U of T supercomputer upgrade puts biology on display

What would you do with a supercomputer hooked up to a five- by 12-foot screen?

Probably something less altruistic than the staff at the University of Toronto‘s Molecular Design and Information Technology (MDIT) centre, which specializes in bio-molecular structure-based research. Through computer-assisted design, the staff tries to understand drug interactions and designs.

Less than a year old, the centre is already getting an upgrade, the school said Wednesday. The Silicon Graphics Inc. (SGI) Onyx 3800 visualization supercomputer is getting eight more 600 Mhz processors (bringing the total to 44), an Octane2 workstation and monitors.

MDIT director and U of T assistant professor Dr. Lakshmi Kotra says the nature of the research demands these kinds of improvements.

“”The majority of our work focuses on understanding bio-molecules and complex receptors,”” he explains.

“”These are extremely complex structures and in our type of business we have to be able to see them to get a grasp on these systems to design a new compounds and understand what is going on at the atomic level.””

“”The University of toronto is really a leading organization. They’ve made a commitment to exploring how high-end visualization is going to make a difference,”” says Juli Moultray, biology market manger at SGI.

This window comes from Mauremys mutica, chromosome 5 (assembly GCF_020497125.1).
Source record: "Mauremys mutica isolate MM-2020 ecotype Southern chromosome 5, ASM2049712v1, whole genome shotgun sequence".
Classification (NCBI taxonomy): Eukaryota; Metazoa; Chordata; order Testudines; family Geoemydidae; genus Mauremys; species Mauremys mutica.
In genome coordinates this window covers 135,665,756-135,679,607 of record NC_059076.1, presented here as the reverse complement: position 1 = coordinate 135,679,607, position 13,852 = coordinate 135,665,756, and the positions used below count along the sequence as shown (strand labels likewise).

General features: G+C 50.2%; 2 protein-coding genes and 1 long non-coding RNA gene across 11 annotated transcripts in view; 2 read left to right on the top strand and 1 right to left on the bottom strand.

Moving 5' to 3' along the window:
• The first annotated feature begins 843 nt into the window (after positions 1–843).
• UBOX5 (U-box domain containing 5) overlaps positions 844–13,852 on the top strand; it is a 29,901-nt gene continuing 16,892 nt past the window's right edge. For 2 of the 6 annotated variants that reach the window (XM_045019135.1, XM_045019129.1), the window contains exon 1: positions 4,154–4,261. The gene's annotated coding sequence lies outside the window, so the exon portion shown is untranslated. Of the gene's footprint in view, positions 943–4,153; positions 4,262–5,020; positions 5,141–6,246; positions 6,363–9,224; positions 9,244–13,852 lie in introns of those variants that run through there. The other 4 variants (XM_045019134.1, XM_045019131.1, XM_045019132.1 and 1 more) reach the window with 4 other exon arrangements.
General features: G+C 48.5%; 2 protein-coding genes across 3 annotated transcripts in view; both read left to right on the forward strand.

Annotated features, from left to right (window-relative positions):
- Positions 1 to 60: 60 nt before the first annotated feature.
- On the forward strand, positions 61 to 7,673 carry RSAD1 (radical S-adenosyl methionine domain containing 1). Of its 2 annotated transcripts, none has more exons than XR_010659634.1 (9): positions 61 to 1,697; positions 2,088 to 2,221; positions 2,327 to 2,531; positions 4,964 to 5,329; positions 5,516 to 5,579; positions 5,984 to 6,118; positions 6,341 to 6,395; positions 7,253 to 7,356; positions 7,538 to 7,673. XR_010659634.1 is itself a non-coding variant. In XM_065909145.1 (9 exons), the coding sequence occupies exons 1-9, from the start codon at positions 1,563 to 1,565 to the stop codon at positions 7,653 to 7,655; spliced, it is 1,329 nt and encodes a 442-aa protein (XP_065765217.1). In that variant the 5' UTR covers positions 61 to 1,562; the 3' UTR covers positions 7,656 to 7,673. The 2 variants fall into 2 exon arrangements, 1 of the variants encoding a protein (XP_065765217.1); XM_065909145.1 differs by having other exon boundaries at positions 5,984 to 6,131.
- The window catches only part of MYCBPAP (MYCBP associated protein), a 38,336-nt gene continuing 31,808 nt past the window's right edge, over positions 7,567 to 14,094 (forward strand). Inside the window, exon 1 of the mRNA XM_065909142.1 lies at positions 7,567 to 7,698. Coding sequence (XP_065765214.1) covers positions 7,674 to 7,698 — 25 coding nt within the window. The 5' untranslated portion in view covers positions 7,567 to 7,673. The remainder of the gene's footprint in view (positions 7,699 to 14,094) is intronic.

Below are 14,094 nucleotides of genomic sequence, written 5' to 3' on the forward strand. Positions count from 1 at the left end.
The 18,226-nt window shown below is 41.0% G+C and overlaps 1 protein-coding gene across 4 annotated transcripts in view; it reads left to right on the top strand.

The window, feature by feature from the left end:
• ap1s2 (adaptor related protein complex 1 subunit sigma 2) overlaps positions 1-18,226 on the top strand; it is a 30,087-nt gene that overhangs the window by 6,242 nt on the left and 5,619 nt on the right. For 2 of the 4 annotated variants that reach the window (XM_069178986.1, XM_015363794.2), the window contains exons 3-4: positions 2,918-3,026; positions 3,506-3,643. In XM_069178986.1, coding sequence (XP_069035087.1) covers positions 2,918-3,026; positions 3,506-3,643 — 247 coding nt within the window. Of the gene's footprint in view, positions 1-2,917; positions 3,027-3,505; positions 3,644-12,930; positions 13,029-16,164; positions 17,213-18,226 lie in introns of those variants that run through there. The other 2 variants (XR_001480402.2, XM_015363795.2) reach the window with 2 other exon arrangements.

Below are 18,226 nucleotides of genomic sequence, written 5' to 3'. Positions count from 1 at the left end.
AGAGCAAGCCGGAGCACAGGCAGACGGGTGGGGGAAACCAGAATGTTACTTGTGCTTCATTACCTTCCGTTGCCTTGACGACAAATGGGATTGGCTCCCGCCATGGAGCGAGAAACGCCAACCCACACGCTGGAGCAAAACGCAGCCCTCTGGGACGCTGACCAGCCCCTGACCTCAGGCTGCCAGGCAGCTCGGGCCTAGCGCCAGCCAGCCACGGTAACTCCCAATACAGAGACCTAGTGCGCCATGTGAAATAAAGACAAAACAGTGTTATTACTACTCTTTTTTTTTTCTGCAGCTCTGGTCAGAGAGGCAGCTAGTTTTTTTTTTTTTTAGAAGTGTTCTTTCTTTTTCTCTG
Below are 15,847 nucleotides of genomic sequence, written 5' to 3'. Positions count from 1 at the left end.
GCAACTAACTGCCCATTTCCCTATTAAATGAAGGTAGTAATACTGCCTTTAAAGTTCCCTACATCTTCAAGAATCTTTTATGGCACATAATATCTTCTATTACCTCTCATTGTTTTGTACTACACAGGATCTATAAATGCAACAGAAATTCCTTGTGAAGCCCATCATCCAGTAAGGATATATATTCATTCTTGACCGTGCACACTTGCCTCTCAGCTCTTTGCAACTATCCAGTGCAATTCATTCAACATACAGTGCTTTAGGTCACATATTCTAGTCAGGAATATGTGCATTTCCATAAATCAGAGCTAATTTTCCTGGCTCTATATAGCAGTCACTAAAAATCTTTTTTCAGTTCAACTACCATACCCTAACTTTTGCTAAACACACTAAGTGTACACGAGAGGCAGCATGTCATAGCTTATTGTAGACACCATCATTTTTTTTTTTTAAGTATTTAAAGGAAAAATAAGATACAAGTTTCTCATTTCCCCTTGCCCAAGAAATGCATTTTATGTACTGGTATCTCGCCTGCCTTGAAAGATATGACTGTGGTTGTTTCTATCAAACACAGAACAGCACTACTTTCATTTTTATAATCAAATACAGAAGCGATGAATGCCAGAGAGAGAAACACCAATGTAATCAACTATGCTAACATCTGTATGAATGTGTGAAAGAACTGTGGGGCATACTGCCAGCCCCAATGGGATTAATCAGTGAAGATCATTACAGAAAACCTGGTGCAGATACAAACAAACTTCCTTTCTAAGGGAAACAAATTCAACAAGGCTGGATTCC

The payoff of this kind of computing and graphics power is the ability to do collaborative work. The system can produce and project stereo images onto the big screen where groups of 10 to 15 research can examine the results, according to Kotra.

Moultray says MDIT is pushing the boundaries of drug research, making it difficult to predict future computing needs.

“”What we don’t know is where this will take us?”” Moultray says. “”For these leading edge customers we cannot predict what their growth challenges are going to be.””

While the future needs of the centre are unclear, the present ones are clear. IDC Canada analyst Alan Freedman says this kind of research demands systems with a lot of throughput, stability and processing power. “”A lot of the more intensive workloads like this are moving towards resource sharing. In most cases that would be a grid system where you can dynamically control the workload going through,”” Freedman says.

Kotra says part of his research includes designing anti-cancer compounds and insulin mimetics. He adds none of this research would be possible without partnering with Tripos Inc. and funding from the Ontario Innovation Trust.

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